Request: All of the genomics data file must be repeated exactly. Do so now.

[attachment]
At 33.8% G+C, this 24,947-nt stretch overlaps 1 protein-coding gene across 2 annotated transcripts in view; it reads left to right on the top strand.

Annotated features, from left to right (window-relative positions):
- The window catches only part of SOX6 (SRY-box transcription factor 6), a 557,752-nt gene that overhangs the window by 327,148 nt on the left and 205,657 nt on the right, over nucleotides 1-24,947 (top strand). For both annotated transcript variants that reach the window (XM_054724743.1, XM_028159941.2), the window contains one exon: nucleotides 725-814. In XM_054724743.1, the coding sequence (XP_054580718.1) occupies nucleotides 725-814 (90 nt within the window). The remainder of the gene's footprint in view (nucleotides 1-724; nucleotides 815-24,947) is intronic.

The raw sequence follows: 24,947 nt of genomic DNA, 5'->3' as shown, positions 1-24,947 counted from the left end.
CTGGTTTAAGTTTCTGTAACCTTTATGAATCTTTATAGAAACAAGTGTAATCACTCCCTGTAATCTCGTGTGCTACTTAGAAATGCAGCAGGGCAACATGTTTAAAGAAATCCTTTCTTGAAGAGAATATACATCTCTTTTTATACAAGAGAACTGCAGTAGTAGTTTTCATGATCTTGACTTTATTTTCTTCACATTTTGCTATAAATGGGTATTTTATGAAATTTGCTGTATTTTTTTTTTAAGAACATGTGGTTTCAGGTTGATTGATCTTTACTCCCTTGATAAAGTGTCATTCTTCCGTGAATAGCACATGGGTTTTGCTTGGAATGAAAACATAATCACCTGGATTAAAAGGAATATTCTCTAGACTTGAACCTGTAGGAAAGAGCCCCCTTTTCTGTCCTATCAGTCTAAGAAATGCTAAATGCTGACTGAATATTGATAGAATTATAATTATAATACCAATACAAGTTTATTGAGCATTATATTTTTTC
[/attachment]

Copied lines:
At 33.8% G+C, this 24,947-nt stretch overlaps 1 protein-coding gene across 2 annotated transcripts in view; it reads left to right on the top strand.

Annotated features, from left to right (window-relative positions):
- The window catches only part of SOX6 (SRY-box transcription factor 6), a 557,752-nt gene that overhangs the window by 327,148 nt on the left and 205,657 nt on the right, over nucleotides 1-24,947 (top strand). For both annotated transcript variants that reach the window (XM_054724743.1, XM_028159941.2), the window contains one exon: nucleotides 725-814. In XM_054724743.1, the coding sequence (XP_054580718.1) occupies nucleotides 725-814 (90 nt within the window). The remainder of the gene's footprint in view (nucleotides 1-724; nucleotides 815-24,947) is intronic.

The raw sequence follows: 24,947 nt of genomic DNA, 5'->3' as shown, positions 1-24,947 counted from the left end.
CTGGTTTAAGTTTCTGTAACCTTTATGAATCTTTATAGAAACAAGTGTAATCACTCCCTGTAATCTCGTGTGCTACTTAGAAATGCAGCAGGGCAACATGTTTAAAGAAATCCTTTCTTGAAGAGAATATACATCTCTTTTTATACAAGAGAACTGCAGTAGTAGTTTTCATGATCTTGACTTTATTTTCTTCACATTTTGCTATAAATGGGTATTTTATGAAATTTGCTGTATTTTTTTTTTAAGAACATGTGGTTTCAGGTTGATTGATCTTTACTCCCTTGATAAAGTGTCATTCTTCCGTGAATAGCACATGGGTTTTGCTTGGAATGAAAACATAATCACCTGGATTAAAAGGAATATTCTCTAGACTTGAACCTGTAGGAAAGAGCCCCCTTTTCTGTCCTATCAGTCTAAGAAATGCTAAATGCTGACTGAATATTGATAGAATTATAATTATAATACCAATACAAGTTTATTGAGCATTATATTTTTTC